Early stage HCC means your Barcelona stage is either 0 or A. You may have between 1 and 3 small tumours in your liver and you are otherwise well.
Your specialist may suggest treatment with:
- surgery to remove a single liver tumour (resection)
- a liver transplant
- thermal ablation to destroy a tumour with heat – using either radio waves (RFA) or microwaves
- Embolization or TACE – blocking the tumour’s blood supply (embolization) which may be combined with chemotherapy (TACE)
- Embolization with radiation (SIRT or TARE)
- External stereotactic radiotherapy (SABR)
Surgery to remove a liver tumour
For a single liver tumour, this is the treatment you’re most likely to have. Your doctor may call it a liver resection. They will remove the part of the liver containing the cancer. The aim of the treatment is to cure your liver cancer.
Whether you can have a liver resection depends on:
- the size of the tumour
- where it is and whether it has grown into blood vessels
- how well your liver is working
The liver is made up of two lobes – right and left. Sometimes, it may be necessary to remove a complete lobe. This is called a lobectomy.
Because the surgeon will be removing part of your liver, they need to make sure that the remaining liver is working well enough. The liver is unique in being able to grow back after part of it has been removed. So having part of it removed isn’t a problem as long as your liver is reasonably healthy. But if you have other liver disease, apart from the cancer, you may be too unwell afterwards to make a good recovery. So this type of surgery won’t be possible.
Unfortunately, fewer than 1 in 3 people (around 30%) will be able to have this type of treatment because they have other liver disease or their HCC had grown too far before it was found.
If you have fibrolamellar HCC you are more likely to be able to have surgery. This type of HCC often affects people who don’t have any other type of liver disease. If your remaining liver tissue is healthy, your liver will be able to grow back.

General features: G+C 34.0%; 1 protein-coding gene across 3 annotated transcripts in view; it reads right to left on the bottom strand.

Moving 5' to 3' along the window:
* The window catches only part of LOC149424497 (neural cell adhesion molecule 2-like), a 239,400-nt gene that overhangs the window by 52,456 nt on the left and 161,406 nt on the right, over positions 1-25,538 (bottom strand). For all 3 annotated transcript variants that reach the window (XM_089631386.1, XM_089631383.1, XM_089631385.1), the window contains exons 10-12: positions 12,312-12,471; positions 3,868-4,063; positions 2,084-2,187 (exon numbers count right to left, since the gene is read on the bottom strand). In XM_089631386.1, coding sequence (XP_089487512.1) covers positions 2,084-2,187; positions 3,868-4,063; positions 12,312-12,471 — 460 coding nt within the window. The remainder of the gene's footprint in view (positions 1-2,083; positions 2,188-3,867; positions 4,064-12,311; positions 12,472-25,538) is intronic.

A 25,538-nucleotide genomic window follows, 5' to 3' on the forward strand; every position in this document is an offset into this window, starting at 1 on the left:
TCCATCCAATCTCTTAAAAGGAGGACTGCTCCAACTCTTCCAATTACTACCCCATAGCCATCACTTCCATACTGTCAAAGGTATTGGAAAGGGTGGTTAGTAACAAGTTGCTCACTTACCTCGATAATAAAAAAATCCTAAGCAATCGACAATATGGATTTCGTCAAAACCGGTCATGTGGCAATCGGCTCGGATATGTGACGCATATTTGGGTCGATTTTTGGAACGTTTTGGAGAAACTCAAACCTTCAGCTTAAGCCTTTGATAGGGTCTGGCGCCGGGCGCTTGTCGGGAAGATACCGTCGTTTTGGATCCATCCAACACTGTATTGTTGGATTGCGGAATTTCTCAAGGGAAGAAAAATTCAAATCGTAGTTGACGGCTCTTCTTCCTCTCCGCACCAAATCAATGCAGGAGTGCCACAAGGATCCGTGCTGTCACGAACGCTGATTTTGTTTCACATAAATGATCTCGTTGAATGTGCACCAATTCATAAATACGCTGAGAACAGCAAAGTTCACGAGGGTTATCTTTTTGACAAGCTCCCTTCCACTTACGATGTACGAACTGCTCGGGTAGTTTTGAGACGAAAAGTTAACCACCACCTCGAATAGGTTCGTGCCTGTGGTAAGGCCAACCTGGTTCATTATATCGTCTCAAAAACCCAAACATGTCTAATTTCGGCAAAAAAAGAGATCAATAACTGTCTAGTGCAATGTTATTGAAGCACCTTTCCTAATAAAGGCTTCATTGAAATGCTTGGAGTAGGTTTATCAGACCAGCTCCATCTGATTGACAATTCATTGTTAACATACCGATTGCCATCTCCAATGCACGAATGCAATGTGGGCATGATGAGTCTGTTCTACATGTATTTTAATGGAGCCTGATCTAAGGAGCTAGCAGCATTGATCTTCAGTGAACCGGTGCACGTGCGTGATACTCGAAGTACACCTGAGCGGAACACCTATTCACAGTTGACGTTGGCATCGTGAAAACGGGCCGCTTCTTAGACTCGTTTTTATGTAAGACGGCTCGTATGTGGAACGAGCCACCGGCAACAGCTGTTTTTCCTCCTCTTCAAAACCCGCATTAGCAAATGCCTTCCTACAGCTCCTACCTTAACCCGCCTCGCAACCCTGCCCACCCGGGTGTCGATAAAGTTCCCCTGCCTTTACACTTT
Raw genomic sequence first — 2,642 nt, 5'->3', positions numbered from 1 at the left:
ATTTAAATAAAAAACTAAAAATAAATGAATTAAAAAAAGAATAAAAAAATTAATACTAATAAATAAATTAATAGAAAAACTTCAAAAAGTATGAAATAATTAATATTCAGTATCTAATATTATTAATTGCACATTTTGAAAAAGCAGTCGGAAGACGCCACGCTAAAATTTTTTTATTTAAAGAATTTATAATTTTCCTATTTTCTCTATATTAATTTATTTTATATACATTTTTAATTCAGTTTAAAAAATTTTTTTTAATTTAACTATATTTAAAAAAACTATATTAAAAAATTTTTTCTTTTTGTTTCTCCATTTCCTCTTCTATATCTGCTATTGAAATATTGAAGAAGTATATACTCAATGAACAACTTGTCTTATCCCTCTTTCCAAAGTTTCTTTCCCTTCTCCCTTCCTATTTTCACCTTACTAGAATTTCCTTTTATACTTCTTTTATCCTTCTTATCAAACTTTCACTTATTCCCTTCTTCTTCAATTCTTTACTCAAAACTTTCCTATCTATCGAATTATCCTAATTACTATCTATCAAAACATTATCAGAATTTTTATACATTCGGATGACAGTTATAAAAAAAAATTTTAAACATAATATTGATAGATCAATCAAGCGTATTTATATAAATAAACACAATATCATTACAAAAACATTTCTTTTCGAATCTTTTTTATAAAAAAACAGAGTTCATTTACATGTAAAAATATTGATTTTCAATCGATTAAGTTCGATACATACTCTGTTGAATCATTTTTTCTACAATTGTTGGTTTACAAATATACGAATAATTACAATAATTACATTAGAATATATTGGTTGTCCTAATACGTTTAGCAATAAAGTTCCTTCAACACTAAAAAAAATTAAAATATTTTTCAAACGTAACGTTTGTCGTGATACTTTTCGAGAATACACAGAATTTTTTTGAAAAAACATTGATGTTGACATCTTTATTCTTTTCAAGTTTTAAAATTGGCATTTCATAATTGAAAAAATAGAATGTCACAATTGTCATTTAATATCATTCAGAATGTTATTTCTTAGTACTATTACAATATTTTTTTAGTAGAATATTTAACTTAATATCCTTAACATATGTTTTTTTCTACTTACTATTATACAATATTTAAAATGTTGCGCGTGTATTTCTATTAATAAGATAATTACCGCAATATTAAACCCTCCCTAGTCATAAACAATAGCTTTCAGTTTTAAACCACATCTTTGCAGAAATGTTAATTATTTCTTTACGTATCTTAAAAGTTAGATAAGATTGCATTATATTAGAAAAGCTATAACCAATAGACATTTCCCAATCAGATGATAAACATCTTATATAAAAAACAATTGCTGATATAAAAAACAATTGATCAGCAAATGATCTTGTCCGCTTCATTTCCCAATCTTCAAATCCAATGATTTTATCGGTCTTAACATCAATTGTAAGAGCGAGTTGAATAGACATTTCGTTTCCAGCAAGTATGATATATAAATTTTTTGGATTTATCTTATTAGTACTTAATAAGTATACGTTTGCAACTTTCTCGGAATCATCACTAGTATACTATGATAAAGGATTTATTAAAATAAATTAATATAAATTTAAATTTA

Your doctor may suggest a liver transplant if other liver disease means your liver wouldn’t work well after you’ve had part of it removed. The aim of the surgery is to try and cure your liver cancer.
Whether you can have a transplant depends on how many tumours there are and how big they are. Generally, you can have a transplant if you have a single tumour less than 5cm across, or up to 5 tumours less than 3cm across. The cancer can’t have grown into blood vessels or spread outside the liver.
To qualify for a transplant, you also need to meet the UK Transplant Criteria. There should be no other suitable treatment (those described on this page) that could cure your cancer. If you’ve ever had a problem with heavy drinking or intravenous (IV) drug use, you have to sign an agreement that you’ll stop. If this is the case, you’ll have regular alcohol or drug testing while you’re on the transplant list. Everyone will have regular scans to make sure the cancer isn’t growing too much.
Of course you also need a donor, which can take time. You might need to have other treatments to help control the growth of the cancer while you wait.
A transplant is major surgery. Although you can have it if you have liver disease, you need to be generally fit and well enough to recover. Your doctor may refer you to a transplant unit, who will check that you’re fit enough. They will take into account any other illnesses or medical conditions you have.
Thermal ablation (RFA or microwave)
Thermal ablation means destroying tumours with heat. Your doctor can do this either with radio waves (radiofrequency ablation or RFA) or microwaves. You have an ultrasound scan during the procedure, which the doctor uses to guide the probe.